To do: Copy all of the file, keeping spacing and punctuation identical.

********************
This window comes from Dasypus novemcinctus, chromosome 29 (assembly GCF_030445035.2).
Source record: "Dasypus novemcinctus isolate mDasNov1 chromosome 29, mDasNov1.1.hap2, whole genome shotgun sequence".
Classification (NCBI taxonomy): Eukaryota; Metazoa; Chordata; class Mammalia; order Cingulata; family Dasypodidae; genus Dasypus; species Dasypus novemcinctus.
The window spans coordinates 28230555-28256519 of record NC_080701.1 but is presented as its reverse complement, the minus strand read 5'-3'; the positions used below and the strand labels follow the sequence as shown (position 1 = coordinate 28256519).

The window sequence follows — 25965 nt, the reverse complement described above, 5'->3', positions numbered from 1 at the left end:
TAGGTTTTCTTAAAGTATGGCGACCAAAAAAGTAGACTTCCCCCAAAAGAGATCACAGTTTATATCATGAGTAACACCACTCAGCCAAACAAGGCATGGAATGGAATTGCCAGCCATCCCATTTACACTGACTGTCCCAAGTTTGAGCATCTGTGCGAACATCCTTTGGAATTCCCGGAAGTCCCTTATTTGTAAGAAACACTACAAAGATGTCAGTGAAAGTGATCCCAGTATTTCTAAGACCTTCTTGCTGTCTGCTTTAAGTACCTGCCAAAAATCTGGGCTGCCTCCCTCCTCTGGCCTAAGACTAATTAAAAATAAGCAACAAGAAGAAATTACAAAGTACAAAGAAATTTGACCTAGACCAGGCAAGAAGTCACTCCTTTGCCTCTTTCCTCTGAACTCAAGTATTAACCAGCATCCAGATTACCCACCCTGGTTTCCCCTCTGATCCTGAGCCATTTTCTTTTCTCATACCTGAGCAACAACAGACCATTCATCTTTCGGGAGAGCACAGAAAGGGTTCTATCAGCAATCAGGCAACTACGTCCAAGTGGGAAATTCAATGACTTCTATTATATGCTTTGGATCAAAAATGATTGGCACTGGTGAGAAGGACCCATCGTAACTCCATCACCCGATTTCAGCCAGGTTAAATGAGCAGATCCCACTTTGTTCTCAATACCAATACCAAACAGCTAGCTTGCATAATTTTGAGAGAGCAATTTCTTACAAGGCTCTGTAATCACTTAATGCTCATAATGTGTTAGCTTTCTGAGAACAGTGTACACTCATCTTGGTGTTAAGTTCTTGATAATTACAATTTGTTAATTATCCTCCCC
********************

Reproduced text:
This window comes from Dasypus novemcinctus, chromosome 29 (assembly GCF_030445035.2).
Source record: "Dasypus novemcinctus isolate mDasNov1 chromosome 29, mDasNov1.1.hap2, whole genome shotgun sequence".
Classification (NCBI taxonomy): Eukaryota; Metazoa; Chordata; class Mammalia; order Cingulata; family Dasypodidae; genus Dasypus; species Dasypus novemcinctus.
The window spans coordinates 28230555-28256519 of record NC_080701.1 but is presented as its reverse complement, the minus strand read 5'-3'; the positions used below and the strand labels follow the sequence as shown (position 1 = coordinate 28256519).

The window sequence follows — 25965 nt, the reverse complement described above, 5'->3', positions numbered from 1 at the left end:
TAGGTTTTCTTAAAGTATGGCGACCAAAAAAGTAGACTTCCCCCAAAAGAGATCACAGTTTATATCATGAGTAACACCACTCAGCCAAACAAGGCATGGAATGGAATTGCCAGCCATCCCATTTACACTGACTGTCCCAAGTTTGAGCATCTGTGCGAACATCCTTTGGAATTCCCGGAAGTCCCTTATTTGTAAGAAACACTACAAAGATGTCAGTGAAAGTGATCCCAGTATTTCTAAGACCTTCTTGCTGTCTGCTTTAAGTACCTGCCAAAAATCTGGGCTGCCTCCCTCCTCTGGCCTAAGACTAATTAAAAATAAGCAACAAGAAGAAATTACAAAGTACAAAGAAATTTGACCTAGACCAGGCAAGAAGTCACTCCTTTGCCTCTTTCCTCTGAACTCAAGTATTAACCAGCATCCAGATTACCCACCCTGGTTTCCCCTCTGATCCTGAGCCATTTTCTTTTCTCATACCTGAGCAACAACAGACCATTCATCTTTCGGGAGAGCACAGAAAGGGTTCTATCAGCAATCAGGCAACTACGTCCAAGTGGGAAATTCAATGACTTCTATTATATGCTTTGGATCAAAAATGATTGGCACTGGTGAGAAGGACCCATCGTAACTCCATCACCCGATTTCAGCCAGGTTAAATGAGCAGATCCCACTTTGTTCTCAATACCAATACCAAACAGCTAGCTTGCATAATTTTGAGAGAGCAATTTCTTACAAGGCTCTGTAATCACTTAATGCTCATAATGTGTTAGCTTTCTGAGAACAGTGTACACTCATCTTGGTGTTAAGTTCTTGATAATTACAATTTGTTAATTATCCTCCCC